The narrow lead Obama gained over Romney during last week’s Democratic National Convention in Charlotte, North Carolina, widened in the latest Gallup Poll conducted Sept. 2-8, in which 49 percent of voters said they supported Obama compared with 44 percent for Romney.

The candidates had been tied or within 1 percentage point of each other in the daily poll since mid-August until Obama registered a 3 percentage-point lead over Romney in the poll conducted Aug. 31-Sept. 6. The poll, updated daily, is based on telephone interviews with 3,050 registered voters and has a margin of error of plus or minus 2 percentage points.

No Bounce

The Republican candidate received no bounce from his party’s convention, which concluded Aug. 30, according to Gallup.

Romney took the day off from campaigning yesterday, went to church with his family and prepared with staff for the presidential debates. Today he plans to rally voters at a manufacturing company in Ohio before heading to Reno, Nevada, to address a National Guard convention on Sept. 11.

Obama, in his two-day bus tour, sought to move the focus from a weak jobs report that showed the share of the working-age population in the labor force had slumped to 63.5 percent, the lowest since 1981.

Campaigning in eastern Florida yesterday, the 51-year-old president defended his commitment to space research and told future retirees they will see Medicare costs rise and benefits suffer if Republican Mitt Romney is elected.

Medicare ‘Voucher’

“I will never turn Medicare into a voucher,” Obama told a crowd of 3,050 at a technology institute in Melbourne, along the space coast.

Obama cited an analysis by Harvard professor David Cutler that said changes in Medicare favored by Romney and Ryan would translate to $16 billion to $26 billion in new profits for insurers by the end of the next decade.

“Your costs would rise by thousands so that their profits could rise by millions,” Obama said.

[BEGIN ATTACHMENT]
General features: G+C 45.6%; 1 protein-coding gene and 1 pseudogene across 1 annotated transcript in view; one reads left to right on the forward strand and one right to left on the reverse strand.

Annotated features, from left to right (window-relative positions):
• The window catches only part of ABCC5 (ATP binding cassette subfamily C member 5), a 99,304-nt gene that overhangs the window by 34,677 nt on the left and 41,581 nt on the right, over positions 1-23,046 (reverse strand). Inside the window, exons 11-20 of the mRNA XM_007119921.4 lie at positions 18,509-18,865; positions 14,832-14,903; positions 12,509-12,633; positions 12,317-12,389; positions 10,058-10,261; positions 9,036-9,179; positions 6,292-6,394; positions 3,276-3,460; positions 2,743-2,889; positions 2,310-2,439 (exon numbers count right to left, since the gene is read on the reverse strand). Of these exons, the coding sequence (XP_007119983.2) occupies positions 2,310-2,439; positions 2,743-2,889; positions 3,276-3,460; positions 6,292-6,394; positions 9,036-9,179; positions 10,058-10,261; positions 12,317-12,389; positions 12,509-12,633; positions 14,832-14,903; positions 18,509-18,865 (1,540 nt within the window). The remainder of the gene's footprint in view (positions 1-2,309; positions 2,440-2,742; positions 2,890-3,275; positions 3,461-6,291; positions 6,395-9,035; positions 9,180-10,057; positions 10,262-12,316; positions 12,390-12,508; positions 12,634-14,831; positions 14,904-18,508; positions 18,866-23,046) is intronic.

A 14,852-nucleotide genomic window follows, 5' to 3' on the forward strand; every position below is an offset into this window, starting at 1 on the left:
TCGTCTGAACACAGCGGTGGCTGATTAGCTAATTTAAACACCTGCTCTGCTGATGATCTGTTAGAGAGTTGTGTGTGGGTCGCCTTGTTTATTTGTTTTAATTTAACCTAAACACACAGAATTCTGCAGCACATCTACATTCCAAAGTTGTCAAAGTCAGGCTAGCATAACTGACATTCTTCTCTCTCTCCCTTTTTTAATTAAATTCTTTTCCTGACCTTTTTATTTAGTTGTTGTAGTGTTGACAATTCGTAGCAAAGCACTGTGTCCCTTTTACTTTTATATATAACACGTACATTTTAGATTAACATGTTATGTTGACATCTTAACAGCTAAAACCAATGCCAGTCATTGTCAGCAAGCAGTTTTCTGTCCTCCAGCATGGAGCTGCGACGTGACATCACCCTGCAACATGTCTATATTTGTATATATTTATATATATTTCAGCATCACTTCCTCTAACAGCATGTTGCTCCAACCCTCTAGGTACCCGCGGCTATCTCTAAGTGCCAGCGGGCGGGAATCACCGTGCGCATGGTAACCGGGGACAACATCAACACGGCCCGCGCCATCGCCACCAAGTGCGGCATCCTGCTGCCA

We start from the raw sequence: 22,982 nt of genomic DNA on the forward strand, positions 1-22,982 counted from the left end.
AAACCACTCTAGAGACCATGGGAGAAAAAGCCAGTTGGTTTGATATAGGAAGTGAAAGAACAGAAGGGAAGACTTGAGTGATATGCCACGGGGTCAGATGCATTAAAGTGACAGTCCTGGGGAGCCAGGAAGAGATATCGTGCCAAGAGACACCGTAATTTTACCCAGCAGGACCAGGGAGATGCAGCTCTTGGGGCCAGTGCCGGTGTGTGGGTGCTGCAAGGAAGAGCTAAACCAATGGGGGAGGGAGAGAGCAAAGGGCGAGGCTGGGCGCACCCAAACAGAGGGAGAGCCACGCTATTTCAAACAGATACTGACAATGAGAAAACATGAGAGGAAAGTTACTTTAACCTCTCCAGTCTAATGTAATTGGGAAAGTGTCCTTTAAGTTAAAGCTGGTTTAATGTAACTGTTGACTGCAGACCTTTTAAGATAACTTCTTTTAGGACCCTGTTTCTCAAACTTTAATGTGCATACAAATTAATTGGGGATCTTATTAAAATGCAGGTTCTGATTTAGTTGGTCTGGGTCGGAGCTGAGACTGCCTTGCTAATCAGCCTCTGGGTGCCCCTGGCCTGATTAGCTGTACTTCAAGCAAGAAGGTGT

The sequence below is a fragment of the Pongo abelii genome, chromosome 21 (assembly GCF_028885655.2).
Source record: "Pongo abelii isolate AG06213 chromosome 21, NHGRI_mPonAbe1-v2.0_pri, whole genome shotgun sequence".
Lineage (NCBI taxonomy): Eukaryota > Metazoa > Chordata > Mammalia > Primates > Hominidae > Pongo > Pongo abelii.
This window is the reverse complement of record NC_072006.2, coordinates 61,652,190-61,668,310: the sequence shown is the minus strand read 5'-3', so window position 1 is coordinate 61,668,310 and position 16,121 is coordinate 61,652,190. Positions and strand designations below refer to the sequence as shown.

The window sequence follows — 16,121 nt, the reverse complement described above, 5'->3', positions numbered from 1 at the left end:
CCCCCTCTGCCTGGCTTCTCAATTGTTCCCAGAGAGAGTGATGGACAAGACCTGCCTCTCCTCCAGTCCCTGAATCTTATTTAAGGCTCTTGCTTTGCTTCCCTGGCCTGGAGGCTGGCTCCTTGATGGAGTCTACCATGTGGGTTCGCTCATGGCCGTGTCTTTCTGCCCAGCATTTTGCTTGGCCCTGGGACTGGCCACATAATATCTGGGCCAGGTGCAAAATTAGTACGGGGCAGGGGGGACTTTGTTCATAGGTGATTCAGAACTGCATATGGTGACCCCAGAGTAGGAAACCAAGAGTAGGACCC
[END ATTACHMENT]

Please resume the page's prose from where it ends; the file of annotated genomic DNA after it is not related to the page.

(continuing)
Romney’s campaign disputed the study. Campaign spokesman Ryan Williams said Obama was relying on “discredited” analyses and “outright falsehoods.”

Obama targeted voting blocs in eastern Florida tied to the economy around the Kennedy Space Center.

He told the audience in Melbourne, a region that suffered job losses from the last year’s end of the manned space shuttle program, that his administration has “begun an ambitious new direction” for NASA that will create new jobs in the area. The decision to end the shuttle program was made under President George W. Bush, a Republican, and completed under Democrat Obama.

Deep Space

The president championed the NASA rover Curiosity’s landing on Mars last month. He said Republicans want to cut federal spending on research.

Outside the speech site, protesters carried signs that read “Outsourced Manned Spaceflight” and “Obama Lied Space Coast Died.”

Later in the afternoon, Obama stopped in a pizza store in Ft. Pierce, Florida, to meet the owner. Obama said Scott Van Duzer, owner of Big Apple Pizza & Pasta, was recognized by the White House and the U.S. surgeon general for his work in organizing community blood drives.

The 6-foot-three, 260-pound owner Van Duzer bear-hugged the president and lifted him off the ground.

Obama said Van Duzer has done “unbelievable work” in his community. “The guy’s just got a big heart along with big pecs,” the president said.

Before it's here, it's on the Bloomberg Terminal. LEARN MORE